A Double Life for Cukor, Colman and Winters

A Double Life, Vintage Original Half Sheet

Directed by George Cukor

Yuck.  A Double Life had all the ingredients to make me put off watching it indefinitely: 1) never heard of it; 2) Shakespeare; 3) no favey actors. But since Ruth Gordon, the freaky old lady from Rosemary’s Baby wrote it, let’s roll.

A Double Life (also the name of Cukor’s bio) debuted  George Cukor’s cinematic partnership with Garson Kanin and Ruth Gordon.  At MGM, Cukor had been waiting to do meatier, less twinkly stuff. An opportunity opened up  to work independently with the Kanins and he jumped.

Shelley Winters sashays in view

Plot-wise, there’s not much to it. Aging, unstable “method” actor tackles Othello and after 300 performances he goes wacko. Pretty ridiculous, until you mouth, “Marlon Brando, Apocalypse Now“. What makes this potentially prissy film zing is the sophisticated asides, the on-location 1940’s New York filming, and a slut-tastic midrif baring young Shelley Winters

Winters, one of filmdom’s foremost floozies is nearly unrecognizable here in pint-size proportions. Roseanne’s trailor park momma premiered her signature Death of a Tart*  in this film. Winters said she based her grasping vulnerable Betty Boopish waitress on the call girls near Schwabs Drug store and her old room-mate, Marilyn Monroe. Nevertheless, it’s debatable if even Marilyn could have done as brilliant a job with such a small and potentially cartoonish role.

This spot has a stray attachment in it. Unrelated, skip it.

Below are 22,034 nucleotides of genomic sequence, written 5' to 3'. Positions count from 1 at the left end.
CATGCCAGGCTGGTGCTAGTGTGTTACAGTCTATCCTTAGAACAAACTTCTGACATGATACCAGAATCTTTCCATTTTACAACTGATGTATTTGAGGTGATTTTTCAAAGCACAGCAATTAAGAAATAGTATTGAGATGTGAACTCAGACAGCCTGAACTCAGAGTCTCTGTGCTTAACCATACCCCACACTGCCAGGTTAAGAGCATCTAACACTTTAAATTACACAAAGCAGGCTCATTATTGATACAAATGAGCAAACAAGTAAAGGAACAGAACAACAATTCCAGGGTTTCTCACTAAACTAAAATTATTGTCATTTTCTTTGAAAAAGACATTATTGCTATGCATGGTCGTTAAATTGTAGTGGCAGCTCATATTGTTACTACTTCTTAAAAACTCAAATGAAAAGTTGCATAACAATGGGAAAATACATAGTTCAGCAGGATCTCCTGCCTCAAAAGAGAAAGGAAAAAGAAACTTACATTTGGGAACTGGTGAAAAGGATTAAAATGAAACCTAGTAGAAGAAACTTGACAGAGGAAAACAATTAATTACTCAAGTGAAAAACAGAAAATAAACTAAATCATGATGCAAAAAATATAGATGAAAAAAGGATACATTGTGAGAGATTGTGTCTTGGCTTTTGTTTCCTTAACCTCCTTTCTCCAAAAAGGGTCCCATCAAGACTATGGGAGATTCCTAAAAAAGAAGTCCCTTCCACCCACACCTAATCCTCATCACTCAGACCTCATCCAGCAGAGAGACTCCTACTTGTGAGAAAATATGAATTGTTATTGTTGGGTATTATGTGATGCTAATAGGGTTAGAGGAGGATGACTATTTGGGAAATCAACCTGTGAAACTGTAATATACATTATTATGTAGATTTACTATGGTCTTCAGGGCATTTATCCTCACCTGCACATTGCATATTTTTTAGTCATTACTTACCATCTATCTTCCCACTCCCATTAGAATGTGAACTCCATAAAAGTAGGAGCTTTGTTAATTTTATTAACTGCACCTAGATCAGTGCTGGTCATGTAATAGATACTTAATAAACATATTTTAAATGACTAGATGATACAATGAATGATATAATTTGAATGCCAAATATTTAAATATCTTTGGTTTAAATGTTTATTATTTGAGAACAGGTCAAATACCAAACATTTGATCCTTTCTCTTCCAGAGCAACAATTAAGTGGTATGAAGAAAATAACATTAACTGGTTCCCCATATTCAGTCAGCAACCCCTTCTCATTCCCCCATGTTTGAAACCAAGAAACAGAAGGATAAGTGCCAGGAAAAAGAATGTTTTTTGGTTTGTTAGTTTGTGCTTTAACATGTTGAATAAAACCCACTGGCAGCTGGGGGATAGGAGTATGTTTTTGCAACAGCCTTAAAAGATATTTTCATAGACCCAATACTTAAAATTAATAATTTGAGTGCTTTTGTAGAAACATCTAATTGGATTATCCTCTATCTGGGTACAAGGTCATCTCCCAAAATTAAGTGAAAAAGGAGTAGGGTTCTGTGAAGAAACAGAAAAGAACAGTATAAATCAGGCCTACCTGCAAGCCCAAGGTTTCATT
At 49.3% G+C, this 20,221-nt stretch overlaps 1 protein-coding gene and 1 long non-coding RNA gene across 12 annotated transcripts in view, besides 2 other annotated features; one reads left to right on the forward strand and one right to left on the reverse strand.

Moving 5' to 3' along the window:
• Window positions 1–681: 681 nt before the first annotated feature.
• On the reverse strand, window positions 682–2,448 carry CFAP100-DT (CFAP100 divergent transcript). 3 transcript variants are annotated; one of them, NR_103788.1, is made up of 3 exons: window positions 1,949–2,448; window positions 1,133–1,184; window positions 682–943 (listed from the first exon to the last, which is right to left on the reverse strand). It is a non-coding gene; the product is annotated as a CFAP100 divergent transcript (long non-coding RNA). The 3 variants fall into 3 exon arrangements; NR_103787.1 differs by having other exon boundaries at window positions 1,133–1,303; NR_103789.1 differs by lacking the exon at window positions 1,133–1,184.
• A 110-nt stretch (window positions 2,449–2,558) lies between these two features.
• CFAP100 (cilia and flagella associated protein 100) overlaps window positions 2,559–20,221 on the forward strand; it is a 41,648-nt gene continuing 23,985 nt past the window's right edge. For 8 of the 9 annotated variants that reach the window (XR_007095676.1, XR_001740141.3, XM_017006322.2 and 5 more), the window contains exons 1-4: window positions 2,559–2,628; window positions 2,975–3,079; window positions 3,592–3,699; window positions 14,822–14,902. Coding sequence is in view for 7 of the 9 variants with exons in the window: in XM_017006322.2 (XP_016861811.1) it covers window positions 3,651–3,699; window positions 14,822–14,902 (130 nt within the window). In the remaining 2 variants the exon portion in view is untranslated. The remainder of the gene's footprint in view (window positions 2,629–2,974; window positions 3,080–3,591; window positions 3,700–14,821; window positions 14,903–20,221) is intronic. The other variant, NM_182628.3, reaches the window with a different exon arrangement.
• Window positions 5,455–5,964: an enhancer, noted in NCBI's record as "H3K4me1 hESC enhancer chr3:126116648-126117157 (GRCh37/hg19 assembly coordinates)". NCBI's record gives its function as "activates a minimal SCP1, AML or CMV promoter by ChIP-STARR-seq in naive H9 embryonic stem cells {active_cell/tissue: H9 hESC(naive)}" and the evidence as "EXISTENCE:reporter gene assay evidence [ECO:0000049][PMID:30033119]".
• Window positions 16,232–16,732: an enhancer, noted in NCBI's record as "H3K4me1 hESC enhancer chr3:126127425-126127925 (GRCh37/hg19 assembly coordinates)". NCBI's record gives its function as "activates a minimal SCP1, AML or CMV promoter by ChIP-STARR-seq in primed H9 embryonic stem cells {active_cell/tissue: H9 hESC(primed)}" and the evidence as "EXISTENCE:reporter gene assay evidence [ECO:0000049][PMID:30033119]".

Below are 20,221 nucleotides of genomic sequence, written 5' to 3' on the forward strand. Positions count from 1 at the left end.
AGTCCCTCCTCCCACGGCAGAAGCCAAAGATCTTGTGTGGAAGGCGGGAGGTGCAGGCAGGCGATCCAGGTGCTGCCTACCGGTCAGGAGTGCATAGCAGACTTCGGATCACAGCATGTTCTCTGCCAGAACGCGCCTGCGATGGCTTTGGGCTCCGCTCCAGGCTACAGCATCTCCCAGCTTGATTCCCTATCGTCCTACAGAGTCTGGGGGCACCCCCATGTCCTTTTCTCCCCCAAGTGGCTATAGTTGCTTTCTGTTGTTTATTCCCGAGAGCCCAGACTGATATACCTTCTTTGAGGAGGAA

Ronald Coleman, 20’s Beefcake

Ronald Coleman finally received an Academy Award for his performance as the bat-shit crazy, but still dashing, Anthony John.  Too fabulous of face and voice to be a character actor, Coleman was kind of an early Robert Redford type. From the very beginning, in the silents, Coleman was a leading man.  Mr. Romance and Adventure must have been thrilled to finally snag a creepier role, especially since Cukor and the Kanins promised him an Oscar for his efforts. Kudos to them for their ability to deliver on their word.

You can fast-forward through some of the Othello drivel, but don’t miss the spin on the strangle scenes. Mondo camera work. And this is one movie that gets better as it moves along. The second half is far more noir and gritty than the first half. You will love the New York location scenes. I am trying to place the restaurant that Anthony John  is in near the end. It looks vaguely familiar. Don’t think it’s 21. If anyone knows, spill.


*See  Winters in A Place in the Sun, The Great Gatsby, Night of the Hunter, Lolita, and Posedon Adventure)



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